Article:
Secret marijuana gardens target of eradication campaign on North Coast
KELSEYVILLE - This was far from the cocktail-hour networking meetings for cannabis companies, worlds away from sterile laboratories measuring THC levels and the marketing teams channeling a great entrepreneurial push fueled by California's recent embrace of the medical marijuana industry.
This was the Lake County wilderness, where an orange peel, a crushed Coca-Cola can and a cairn of rocks marked a footpath leading into the chaparral-covered hills southwest of Kelseyville.
A sheriff's detective in camouflage gear pushed through a dense thicket until the underbrush lightened between manzanita trunks. He stepped into a clearing and onto a line of black quarter-inch hose, something that's become as ubiquitous in North Coast backcountry areas as poison oak.
Nearby, two men sleeping on cots under low-slung tarps were startled awake by the sound of deputies sneaking into their camp. They bolted, running through the woods wearing only underwear as the two officers chased after them, weighted down in vests and gear belts.
“When we hike in, almost every time we run into someone,” Lake County Detective Frank Walsh said standing in the abandoned campsite several hours later. “They split up, heading somewhere toward Kelsey Creek. There are too many places for them to run to.”
Three years after the state cut funding for its now-defunct marijuana eradication program, local law enforcement agencies backed by federal dollars continue to battle against clandestine marijuana farms that proliferate in the region's rugged hillsides.
Law enforcement officials across the North Coast say they are using U.S. Drug Enforcement Administration grants to target the largest and most environmentally damaging pot gardens, often those planted by people trespassing on public or private lands. Nationally, the DEA spent $18 million last year on pot eradication, $5.3 million of that in California.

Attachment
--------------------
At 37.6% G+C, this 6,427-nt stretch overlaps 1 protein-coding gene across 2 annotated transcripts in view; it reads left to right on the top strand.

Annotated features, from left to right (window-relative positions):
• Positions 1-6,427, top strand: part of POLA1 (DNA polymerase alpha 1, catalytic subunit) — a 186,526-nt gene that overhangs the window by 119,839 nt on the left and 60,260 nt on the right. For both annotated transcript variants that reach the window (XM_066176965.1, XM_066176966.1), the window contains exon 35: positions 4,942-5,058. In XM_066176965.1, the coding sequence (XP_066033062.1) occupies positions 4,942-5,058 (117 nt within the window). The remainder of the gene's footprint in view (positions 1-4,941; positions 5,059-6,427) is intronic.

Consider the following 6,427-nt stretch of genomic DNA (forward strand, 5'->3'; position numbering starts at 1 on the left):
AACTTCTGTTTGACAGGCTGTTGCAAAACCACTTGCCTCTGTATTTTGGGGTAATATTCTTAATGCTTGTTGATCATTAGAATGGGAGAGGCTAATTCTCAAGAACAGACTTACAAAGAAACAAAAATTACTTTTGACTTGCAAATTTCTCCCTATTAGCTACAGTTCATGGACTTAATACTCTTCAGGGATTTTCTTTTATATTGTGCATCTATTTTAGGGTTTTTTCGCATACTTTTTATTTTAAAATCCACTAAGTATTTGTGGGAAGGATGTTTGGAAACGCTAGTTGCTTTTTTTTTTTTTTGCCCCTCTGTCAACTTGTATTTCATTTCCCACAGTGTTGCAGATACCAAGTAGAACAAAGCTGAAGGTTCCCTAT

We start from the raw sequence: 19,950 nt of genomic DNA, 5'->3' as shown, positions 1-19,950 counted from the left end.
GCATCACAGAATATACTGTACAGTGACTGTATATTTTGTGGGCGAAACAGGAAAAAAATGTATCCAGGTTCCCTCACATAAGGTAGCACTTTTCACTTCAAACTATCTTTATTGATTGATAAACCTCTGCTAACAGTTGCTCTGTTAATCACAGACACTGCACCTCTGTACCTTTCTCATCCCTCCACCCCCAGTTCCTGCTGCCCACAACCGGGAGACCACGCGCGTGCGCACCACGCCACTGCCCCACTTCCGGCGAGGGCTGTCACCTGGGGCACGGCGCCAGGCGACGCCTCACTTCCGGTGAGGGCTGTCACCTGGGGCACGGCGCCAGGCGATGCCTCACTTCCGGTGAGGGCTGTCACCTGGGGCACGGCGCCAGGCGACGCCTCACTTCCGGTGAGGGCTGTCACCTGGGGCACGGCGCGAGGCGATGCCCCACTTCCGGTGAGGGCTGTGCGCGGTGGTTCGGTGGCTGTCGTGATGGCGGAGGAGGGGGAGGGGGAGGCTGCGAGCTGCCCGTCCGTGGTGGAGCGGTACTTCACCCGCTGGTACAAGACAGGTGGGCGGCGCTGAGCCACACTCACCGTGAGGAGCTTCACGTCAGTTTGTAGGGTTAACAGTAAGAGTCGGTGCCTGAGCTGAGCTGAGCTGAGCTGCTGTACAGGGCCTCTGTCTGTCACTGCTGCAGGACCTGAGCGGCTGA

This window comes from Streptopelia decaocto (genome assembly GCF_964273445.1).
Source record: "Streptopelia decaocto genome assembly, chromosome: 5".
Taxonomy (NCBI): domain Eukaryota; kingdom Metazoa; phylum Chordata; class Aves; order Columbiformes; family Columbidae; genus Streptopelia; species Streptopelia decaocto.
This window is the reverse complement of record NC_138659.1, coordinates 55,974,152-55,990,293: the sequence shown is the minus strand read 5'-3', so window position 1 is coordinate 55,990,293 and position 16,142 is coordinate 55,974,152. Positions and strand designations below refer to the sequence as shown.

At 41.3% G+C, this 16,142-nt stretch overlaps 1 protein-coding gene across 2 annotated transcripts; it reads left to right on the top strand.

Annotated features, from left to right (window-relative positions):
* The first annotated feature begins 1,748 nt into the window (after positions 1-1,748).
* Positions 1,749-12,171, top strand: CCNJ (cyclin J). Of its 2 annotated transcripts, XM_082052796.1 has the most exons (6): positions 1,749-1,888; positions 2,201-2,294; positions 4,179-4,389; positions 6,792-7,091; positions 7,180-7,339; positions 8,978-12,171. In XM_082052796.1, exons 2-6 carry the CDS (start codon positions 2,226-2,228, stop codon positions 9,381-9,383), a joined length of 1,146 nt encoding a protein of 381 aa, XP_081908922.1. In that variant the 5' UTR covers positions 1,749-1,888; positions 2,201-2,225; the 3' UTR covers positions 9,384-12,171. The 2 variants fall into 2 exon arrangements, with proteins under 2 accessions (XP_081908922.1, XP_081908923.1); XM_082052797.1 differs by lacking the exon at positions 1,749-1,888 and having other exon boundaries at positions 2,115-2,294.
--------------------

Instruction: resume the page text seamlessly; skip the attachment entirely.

Lake County's 1,329 square miles are rural and wild. About half are public lands, mostly in Mendocino National Forest. County officials, including Sheriff Brian Martin, say it's one of the top marijuana producers in the state. It is a hard claim to verify for an industry that sources marijuana from a wide variety of places, from six pot plants in grandma's garden to illicit plots hidden in the remote mountains. But state marijuana eradication reports regularly put Lake County at the top.
So far this season, its sheriff's detectives have destroyed 160,000 pot plants. The vast majority - except for “a couple thousand” - were from what Walsh calls “mountain gardens,” cannabis farms hidden in remote areas of private or public lands.
The illegal garden outside Kelseyville was spotted on private property several months before officials secured a search warrant to check it out. Walsh said they watched the area and had seen supply drops and men hiking gear into the woods.
On an unusually rainy June morning, Walsh's team - about a dozen National Guardsmen and Bureau of Land Management officers - met before dawn and made the hourlong trek into the site.
The sleeping campers - who had probably been calling that patch of wild woods and pot gardens their home for months - bolted through the brush, one almost immediately disappearing into the wilderness. The second led Walsh and a BLM officer on a half-mile chase until he finally vanished in the woods somewhere near Kelsey Creek.
Back at the primitive camp, Walsh and the others found a pellet gun, .22-caliber rifle and a pistol. Hoses led to a large rectangular pit lined with tarps holding thousands of gallons of cold, clear water diverted from a spring. Someone had scratched out a grocery list in pencil on a scrap of cardboard: platanos, naranja, manzana, sodas, cervezas, cigarros. Muddy socks dangled from a laundry line. A dead rat was crushed in a trap near a makeshift kitchen equipped with a two-burner camp stove. A skunk tail hung on a nearby tree. The area reeked of human feces.
The garden wasn't as big as Walsh had estimated from the air; 3,274 plants uprooted by officers from a series of small garden plots hidden beneath a canopy of manzanita branches pulled together with ropes, an apparent attempt to hide the garden from above.
Averaging 3 feet tall, about half of the plants already had buds, what Walsh called an autoflowering variety that buds at 90 days regardless of sunlight. Another variety would have grown taller and bigger, but was not mature when uprooted.
Walsh said he supports the state's new Medical Marijuana Regulation and Safety Act, three bills signed last year by Gov. Jerry Brown designed to create a statewide regulatory system for medical marijuana businesses. But until the nation is unified in its drug laws, he predicted the black market demand will keep driving people into the woods to grow pot.